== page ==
2003’s The Sigh of Haruhi Suzumiya is the second in Nagaru Tanigawa’s Haruhi Suzumiya manga series.
Audaciously self-centered Haruhi is determined to provide her school’s upcoming cultural festival with a movie of unparalleled quality. The fact that nobody asked her to do this isn’t going to slow her down at all. Haruhi didn’t get where she is by caring one jot about other people’s preferences!
At least the project will distract Haruhi from her failure to find the time travelers, aliens, and ESPers she is convinced must be concealed within the general population. And anyway, what could go wrong with a simple film project?
Quite a lot, if the auteur behind the film is an unwitting god. Which Haruhi is.
Hapless narrator Kyon and the rest of Haruhi’s SOS1 Club—alien emissary Yuki Nagato, time traveler Mikuru Asahina, and ESPer Itsuki Koizumi—are drafted by Haruhi to help her with her film. Such is the fate of the members of the SOS, most of whom inveigled their way into the club for the specific purpose of keeping Haruhi from ever discovering that she is a reality-warper of prodigious power. Kyon is the single exception: he was drafted by Haruhi because he made the mistake of engaging her in conversation, and thus caught her attention.
Since Haruhi is the embodiment of narcissistic personality disorder, it does not occur to her to worry about whether the members of the SOS club want the roles she assigns to each of them. Nor does it occur to her that sharing the script with the others might be a good idea. Instead, the members of the SOS club dash to and fro, following orders whose larger context (presuming that the orders have one) is obscure.
Rather ominously, Haruhi has assigned each of the members a role analogous to their actual status: alien emissary Yuki Nagato is cast as an alien, time traveler Mikuru Asahina is playing a time traveler, and ESPer Itsuki Koizumi is filling the role of an ESPer. Kyon, being nothing special, has the enjoyable role of general dogsbody, doing all those onerous backstage tasks productions depend on.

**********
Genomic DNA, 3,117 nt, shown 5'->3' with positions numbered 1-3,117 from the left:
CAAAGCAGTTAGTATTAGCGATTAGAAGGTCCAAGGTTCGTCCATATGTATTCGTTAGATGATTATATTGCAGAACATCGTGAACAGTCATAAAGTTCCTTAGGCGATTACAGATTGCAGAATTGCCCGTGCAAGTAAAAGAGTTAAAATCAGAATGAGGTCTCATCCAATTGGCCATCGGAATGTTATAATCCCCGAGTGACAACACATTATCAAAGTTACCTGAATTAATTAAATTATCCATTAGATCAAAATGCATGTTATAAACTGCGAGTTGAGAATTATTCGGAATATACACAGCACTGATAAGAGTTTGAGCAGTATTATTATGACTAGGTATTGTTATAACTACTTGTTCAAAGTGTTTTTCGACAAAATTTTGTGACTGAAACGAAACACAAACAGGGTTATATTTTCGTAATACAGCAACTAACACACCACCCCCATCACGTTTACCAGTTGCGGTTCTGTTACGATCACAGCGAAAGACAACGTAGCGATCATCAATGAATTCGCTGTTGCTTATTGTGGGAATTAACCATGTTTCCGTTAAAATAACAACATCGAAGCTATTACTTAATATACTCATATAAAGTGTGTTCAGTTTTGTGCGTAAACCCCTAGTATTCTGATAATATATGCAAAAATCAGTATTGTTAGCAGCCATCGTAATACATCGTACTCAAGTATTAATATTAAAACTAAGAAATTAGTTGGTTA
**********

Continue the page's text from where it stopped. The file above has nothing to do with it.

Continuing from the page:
Far more ominously, Haruhi has very … firm views on the sort of special effects a sci-fi action epic (the kind of film she wants to make) should have. There’s no way students on a non-existent budget can afford anything like Haruhi’s vision. But reality bends to Haruhi’s whims and if Haruhi wants actual working lasers and death rays, she will get them.
And the members of the SOS will just have to live with that, if they can.
This volume is very early in the series; Haruhi has not progressed very far towards being the slightly less awful person she will become later on. She still tends to see the people around her purely in terms of how they can serve and amuse her. The one hint that she might be developing in any way is that at least in this book she doesn’t attempt to use the hapless Asahina as sex bait to obtain the necessary cinematic resources..
But Asahina still gets used as Haruhi’s personal dress-up doll, so Haruhi hasn’t progressed all that far.
The casting may not be entirely coincidental: Kyon mentions that he directly told Haruhi that the other members of the SOS club were indeed a time traveler, an alien, and an ESPer. Haruhi refused to believe him, on the reasonable grounds that it would be statistically unlikely for three people she drafted at random to be examples of what she is certain are very uncommon sorts of people. That’s not an unreasonable point of view (although I can see two holes in her logic: maybe they are not uncommon, and maybe it wasn’t actually random)—but it does make me wonder if she wants to find aliens or if she just wants to enjoy looking for them.
In my estimation, this is one of the lesser entries in the series. It’s an amusing enough rendition of its “four hapless mortals try to deal with an eldritch horror who happens to be a pushy high school girl” theme, but in this early entry, nothing hints at the more interesting themes that will appear later. At least it was a quick read.
1: To quote an earlier footnote: “Save the World by Overloading it with Fun Haruhi Suzumiya Brigade.” Acronyms are not one of Haruhi’s strengths. To compensate, I think she’s able to pronounce bolding.